“Spring is a critical time for turfgrass, and it cannot be neglected for an extended period or it will be lost, and the community will lose a vital asset,” the GCSAA said, noting that facilities also need to adhere to safety protocols such as social distancing, staggered work hours and equipment sanitization. “Golf courses provide many recreational and environmental benefits to the communities they serve, and continuing to maintain them during these unprecedented times will ensure they will be here when the crisis has ended.”

Florida, which has the most golf courses of any state, implemented a stay at home order on April 1 though it’s not yet clear how that affects golf course operations. Prior to the governor’s mandate, restrictions on non-essential businesses — including golf courses in some instances — were made at the local level, and play had been suspended in the state’s three biggest counties (Miami-Dade, Broward and Palm Beach).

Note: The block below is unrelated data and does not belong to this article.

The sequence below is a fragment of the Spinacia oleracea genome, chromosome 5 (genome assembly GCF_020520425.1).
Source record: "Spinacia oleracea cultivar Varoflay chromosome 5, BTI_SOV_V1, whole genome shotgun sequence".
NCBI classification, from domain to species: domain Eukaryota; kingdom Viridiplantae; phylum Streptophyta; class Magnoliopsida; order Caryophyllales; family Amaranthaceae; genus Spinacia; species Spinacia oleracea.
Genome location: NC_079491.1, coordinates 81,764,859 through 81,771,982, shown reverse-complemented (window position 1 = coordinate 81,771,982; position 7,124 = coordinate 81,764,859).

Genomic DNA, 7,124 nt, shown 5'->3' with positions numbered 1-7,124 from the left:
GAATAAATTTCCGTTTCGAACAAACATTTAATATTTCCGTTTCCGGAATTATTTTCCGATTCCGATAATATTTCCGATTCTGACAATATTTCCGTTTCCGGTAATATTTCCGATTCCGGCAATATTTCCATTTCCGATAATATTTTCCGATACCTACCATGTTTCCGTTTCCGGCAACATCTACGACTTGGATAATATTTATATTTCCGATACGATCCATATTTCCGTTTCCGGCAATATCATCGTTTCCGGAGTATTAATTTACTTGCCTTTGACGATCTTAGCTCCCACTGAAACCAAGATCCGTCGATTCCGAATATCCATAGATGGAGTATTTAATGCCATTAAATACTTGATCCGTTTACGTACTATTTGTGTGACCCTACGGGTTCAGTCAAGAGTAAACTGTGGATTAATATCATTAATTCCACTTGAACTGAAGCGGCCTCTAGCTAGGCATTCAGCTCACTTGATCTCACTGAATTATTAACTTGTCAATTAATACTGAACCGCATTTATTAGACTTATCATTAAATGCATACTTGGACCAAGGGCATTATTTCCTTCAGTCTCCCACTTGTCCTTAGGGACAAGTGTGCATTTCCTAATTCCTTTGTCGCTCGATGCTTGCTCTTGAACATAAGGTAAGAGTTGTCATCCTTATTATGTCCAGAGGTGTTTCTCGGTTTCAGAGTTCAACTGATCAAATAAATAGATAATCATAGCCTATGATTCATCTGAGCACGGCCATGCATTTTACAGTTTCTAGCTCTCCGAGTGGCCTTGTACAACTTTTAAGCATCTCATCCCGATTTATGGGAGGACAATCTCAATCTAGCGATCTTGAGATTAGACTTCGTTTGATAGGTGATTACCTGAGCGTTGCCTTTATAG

In Arizona, where Governor Doug Ducey has stipulated that cities, towns, and counties coordinate and be consistent with advice from the state’s health department. As part of his executive order, however, Ducey included golf courses on an expansive list of essential services that cities and counties are prohibited from closing down.

In South Carolina, where there’s no state-wide stay at home mandate, initial reports indicated that golf courses in Myrtle Beach had to be closed for at least two weeks. The City of Myrtle Beach later amended that order, saying courses could stay open, but only to local players.

Golfers on the first tee at Blackmoor in Myrtle Beach, South Carolina, on March 29, 2020. (Photo credit: Larry Fine)


In Hawaii, all courses on Oahu have to suspend golf operations after Honolulu Mayor Kirk Caldwell ordered the closure of private clubs in addition to public facilities.

In Ohio, the state’s Department of Health has said that golf courses can remain open as an outside recreation opportunity if golfers comply with proper social distancing requirements, but that the final decision on outside operations (play) rests with individual counties.